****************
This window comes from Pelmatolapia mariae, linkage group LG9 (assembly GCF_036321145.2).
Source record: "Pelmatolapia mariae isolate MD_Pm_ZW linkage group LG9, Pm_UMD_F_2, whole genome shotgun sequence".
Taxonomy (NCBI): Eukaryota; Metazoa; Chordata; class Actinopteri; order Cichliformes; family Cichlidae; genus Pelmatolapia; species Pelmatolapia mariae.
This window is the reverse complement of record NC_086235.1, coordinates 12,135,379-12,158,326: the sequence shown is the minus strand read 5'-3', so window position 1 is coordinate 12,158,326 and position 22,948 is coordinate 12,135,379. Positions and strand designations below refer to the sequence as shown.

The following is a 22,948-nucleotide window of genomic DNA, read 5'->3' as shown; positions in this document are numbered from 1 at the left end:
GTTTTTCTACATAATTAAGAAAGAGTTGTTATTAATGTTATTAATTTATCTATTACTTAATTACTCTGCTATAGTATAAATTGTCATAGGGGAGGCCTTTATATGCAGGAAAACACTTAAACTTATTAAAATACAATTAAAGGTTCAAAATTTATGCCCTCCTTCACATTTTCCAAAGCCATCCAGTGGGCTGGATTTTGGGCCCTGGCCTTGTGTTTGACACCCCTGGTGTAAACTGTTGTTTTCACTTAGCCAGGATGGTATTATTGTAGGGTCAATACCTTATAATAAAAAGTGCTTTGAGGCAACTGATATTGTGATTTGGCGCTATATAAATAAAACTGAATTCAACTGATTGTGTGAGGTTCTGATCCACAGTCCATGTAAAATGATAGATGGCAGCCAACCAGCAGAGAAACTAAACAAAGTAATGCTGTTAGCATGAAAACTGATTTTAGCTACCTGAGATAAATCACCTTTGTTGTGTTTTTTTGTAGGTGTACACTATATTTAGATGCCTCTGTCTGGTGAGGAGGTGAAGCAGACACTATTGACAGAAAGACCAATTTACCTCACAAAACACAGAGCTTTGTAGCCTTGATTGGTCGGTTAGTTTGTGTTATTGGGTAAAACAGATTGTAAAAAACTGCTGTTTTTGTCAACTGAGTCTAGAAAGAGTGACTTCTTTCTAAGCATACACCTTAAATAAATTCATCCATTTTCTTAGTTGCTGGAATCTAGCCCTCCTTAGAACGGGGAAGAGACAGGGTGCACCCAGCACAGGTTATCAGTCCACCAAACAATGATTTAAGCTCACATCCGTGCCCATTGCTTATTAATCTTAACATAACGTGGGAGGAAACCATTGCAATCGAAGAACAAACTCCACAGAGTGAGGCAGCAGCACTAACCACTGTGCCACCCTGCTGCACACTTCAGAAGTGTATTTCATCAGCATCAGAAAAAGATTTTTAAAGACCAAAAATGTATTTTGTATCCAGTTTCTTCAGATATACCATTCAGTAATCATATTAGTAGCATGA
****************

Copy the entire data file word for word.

This window comes from Pelmatolapia mariae, linkage group LG9 (assembly GCF_036321145.2).
Source record: "Pelmatolapia mariae isolate MD_Pm_ZW linkage group LG9, Pm_UMD_F_2, whole genome shotgun sequence".
Taxonomy (NCBI): Eukaryota; Metazoa; Chordata; class Actinopteri; order Cichliformes; family Cichlidae; genus Pelmatolapia; species Pelmatolapia mariae.
This window is the reverse complement of record NC_086235.1, coordinates 12,135,379-12,158,326: the sequence shown is the minus strand read 5'-3', so window position 1 is coordinate 12,158,326 and position 22,948 is coordinate 12,135,379. Positions and strand designations below refer to the sequence as shown.

The following is a 22,948-nucleotide window of genomic DNA, read 5'->3' as shown; positions in this document are numbered from 1 at the left end:
GTTTTTCTACATAATTAAGAAAGAGTTGTTATTAATGTTATTAATTTATCTATTACTTAATTACTCTGCTATAGTATAAATTGTCATAGGGGAGGCCTTTATATGCAGGAAAACACTTAAACTTATTAAAATACAATTAAAGGTTCAAAATTTATGCCCTCCTTCACATTTTCCAAAGCCATCCAGTGGGCTGGATTTTGGGCCCTGGCCTTGTGTTTGACACCCCTGGTGTAAACTGTTGTTTTCACTTAGCCAGGATGGTATTATTGTAGGGTCAATACCTTATAATAAAAAGTGCTTTGAGGCAACTGATATTGTGATTTGGCGCTATATAAATAAAACTGAATTCAACTGATTGTGTGAGGTTCTGATCCACAGTCCATGTAAAATGATAGATGGCAGCCAACCAGCAGAGAAACTAAACAAAGTAATGCTGTTAGCATGAAAACTGATTTTAGCTACCTGAGATAAATCACCTTTGTTGTGTTTTTTTGTAGGTGTACACTATATTTAGATGCCTCTGTCTGGTGAGGAGGTGAAGCAGACACTATTGACAGAAAGACCAATTTACCTCACAAAACACAGAGCTTTGTAGCCTTGATTGGTCGGTTAGTTTGTGTTATTGGGTAAAACAGATTGTAAAAAACTGCTGTTTTTGTCAACTGAGTCTAGAAAGAGTGACTTCTTTCTAAGCATACACCTTAAATAAATTCATCCATTTTCTTAGTTGCTGGAATCTAGCCCTCCTTAGAACGGGGAAGAGACAGGGTGCACCCAGCACAGGTTATCAGTCCACCAAACAATGATTTAAGCTCACATCCGTGCCCATTGCTTATTAATCTTAACATAACGTGGGAGGAAACCATTGCAATCGAAGAACAAACTCCACAGAGTGAGGCAGCAGCACTAACCACTGTGCCACCCTGCTGCACACTTCAGAAGTGTATTTCATCAGCATCAGAAAAAGATTTTTAAAGACCAAAAATGTATTTTGTATCCAGTTTCTTCAGATATACCATTCAGTAATCATATTAGTAGCATGA